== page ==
Sunday, October 02, 2005

Kincardine's Phantom Piper legend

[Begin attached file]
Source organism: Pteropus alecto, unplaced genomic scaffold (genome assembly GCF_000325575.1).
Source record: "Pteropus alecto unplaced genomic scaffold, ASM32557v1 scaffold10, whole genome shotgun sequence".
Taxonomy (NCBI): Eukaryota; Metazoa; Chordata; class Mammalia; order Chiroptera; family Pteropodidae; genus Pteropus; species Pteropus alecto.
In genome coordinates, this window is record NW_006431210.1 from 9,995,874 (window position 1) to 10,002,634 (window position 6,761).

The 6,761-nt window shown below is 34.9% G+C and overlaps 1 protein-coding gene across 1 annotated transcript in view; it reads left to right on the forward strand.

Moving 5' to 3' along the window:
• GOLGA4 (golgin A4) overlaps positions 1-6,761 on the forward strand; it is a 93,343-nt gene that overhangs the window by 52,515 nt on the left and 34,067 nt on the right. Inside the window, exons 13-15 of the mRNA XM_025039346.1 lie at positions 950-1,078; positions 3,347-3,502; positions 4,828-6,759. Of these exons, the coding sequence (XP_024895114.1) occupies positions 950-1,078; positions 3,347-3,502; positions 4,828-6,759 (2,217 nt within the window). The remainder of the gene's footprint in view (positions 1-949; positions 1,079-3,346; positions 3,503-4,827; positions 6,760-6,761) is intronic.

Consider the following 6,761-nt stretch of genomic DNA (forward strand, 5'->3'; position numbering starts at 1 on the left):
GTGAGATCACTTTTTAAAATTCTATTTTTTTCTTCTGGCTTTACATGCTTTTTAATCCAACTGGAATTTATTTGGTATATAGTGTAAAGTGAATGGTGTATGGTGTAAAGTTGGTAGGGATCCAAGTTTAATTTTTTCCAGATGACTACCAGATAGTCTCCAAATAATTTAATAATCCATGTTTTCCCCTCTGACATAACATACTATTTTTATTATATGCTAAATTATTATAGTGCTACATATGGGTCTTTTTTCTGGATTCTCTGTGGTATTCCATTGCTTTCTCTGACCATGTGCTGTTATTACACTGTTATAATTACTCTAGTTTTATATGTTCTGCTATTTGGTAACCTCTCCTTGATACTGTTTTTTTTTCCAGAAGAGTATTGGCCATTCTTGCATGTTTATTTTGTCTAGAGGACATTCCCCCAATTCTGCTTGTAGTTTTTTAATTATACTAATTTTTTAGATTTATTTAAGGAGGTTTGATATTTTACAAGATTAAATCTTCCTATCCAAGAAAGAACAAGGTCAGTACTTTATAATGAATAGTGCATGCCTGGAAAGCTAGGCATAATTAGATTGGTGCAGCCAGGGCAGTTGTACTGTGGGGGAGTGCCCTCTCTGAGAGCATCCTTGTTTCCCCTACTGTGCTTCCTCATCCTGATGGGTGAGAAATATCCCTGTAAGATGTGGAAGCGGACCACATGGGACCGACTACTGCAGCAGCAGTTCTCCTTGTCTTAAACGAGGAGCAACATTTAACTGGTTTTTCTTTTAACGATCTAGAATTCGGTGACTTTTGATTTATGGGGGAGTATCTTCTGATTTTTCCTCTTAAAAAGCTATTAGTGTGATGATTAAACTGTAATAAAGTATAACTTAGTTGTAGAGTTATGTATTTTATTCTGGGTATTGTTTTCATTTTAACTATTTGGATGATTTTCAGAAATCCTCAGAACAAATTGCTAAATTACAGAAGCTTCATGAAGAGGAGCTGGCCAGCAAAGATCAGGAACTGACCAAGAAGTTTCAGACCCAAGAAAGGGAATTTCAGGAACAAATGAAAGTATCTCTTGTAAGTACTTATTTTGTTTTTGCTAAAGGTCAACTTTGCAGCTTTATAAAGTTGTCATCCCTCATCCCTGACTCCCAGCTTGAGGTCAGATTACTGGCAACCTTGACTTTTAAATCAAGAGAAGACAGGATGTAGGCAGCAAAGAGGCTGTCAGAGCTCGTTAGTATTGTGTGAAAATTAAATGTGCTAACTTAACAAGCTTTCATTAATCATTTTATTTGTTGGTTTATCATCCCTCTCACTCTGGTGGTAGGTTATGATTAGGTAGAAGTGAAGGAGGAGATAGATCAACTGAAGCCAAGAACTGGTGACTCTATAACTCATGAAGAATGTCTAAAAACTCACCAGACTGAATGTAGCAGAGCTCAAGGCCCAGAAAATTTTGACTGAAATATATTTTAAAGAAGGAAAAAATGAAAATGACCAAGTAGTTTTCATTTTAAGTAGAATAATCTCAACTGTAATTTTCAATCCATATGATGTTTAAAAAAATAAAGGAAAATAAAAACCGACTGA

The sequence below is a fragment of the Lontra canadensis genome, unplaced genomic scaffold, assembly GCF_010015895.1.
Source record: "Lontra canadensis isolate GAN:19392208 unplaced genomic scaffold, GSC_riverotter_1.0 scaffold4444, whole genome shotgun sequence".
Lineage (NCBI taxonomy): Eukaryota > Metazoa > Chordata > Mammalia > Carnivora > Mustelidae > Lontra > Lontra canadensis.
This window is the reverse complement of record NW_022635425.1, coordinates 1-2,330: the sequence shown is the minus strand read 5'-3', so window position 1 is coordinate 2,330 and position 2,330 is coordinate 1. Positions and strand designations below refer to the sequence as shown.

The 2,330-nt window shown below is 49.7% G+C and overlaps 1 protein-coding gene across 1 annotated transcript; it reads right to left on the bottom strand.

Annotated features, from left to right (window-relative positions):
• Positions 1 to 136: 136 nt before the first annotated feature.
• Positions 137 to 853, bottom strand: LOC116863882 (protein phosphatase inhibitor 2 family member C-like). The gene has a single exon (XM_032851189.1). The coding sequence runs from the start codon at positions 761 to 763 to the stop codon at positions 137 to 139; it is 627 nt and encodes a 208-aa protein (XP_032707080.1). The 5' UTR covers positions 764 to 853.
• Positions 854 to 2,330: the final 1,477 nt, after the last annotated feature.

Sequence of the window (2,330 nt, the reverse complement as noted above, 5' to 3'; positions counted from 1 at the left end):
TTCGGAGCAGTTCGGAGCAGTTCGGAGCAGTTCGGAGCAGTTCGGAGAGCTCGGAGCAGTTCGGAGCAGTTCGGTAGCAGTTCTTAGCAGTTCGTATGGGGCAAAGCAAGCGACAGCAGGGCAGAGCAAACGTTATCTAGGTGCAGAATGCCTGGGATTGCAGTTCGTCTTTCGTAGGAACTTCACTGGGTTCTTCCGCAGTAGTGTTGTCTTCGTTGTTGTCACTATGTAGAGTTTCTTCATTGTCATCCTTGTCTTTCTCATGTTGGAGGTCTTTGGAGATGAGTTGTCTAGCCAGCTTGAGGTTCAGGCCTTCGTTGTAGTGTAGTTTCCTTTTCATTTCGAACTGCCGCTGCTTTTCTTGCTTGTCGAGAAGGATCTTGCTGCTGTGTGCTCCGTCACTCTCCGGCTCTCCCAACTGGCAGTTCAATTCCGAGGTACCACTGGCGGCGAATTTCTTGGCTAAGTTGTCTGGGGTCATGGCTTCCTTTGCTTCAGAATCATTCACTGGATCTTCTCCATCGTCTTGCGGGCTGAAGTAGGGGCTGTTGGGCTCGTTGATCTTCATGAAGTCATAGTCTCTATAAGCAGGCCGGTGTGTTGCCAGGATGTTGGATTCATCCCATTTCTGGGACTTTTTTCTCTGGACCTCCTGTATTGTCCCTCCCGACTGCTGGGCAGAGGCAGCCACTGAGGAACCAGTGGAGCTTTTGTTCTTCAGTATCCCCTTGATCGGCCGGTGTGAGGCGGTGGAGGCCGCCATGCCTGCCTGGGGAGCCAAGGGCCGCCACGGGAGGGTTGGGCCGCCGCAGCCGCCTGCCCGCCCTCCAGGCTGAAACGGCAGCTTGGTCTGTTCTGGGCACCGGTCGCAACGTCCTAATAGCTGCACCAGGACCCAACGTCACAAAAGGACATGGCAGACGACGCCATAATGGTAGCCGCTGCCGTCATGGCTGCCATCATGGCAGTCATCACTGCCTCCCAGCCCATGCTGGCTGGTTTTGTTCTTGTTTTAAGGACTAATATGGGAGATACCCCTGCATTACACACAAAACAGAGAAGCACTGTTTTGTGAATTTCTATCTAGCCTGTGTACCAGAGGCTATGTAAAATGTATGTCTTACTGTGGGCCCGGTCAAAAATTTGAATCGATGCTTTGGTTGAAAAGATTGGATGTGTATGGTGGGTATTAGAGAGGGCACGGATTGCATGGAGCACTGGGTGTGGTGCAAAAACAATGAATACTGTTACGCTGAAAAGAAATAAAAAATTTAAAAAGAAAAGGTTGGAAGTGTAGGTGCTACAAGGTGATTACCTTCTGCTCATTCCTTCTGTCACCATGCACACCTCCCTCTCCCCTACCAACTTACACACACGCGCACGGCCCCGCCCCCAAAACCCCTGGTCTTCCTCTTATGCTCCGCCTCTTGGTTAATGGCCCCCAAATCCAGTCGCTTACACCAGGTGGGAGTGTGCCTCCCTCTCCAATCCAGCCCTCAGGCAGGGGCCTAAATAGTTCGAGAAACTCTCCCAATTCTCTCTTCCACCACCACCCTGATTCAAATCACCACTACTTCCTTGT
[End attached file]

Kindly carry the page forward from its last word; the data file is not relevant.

Donald Sinclair thought his family was doomed. The year was 1856, eight years after the first settlers arrived at what is now Kincardine, Canada, and Sinclair and his family from Skye were hoping to join the swelling population of newcomers. But night was drawing in and their tiny ship was taking on water as it was tossed around on the choppy, treacherous waves of Lake Huron, one of the Great Lakes. There was little hope of the immigrant family finding their way to shore and Sinclair feared they could not survive the stormy, freezing night. In despair, he picked up his bagpipes to play one last traditional lament. Their cries for help had been lost in the howling wind - but the haunting sound of the pipes carried across the stormy waters. A Scotsman walking on the rocky shore heard Sinclair's plaintive lament wafting on the wind and ran to get his pipes to play a response; and, with the drones of his trusty pibroch acting like a sound beacon in the dark, the Sinclair family managed to sail safely to the shoreline. For the rest of his life, Sinclair was forever grateful to the energetic, skirling carrying-power of his bagpipes; and every dusk he ritually went down to the Lake Huron shore, regardless of the weather, and played his pipes as the sun set.


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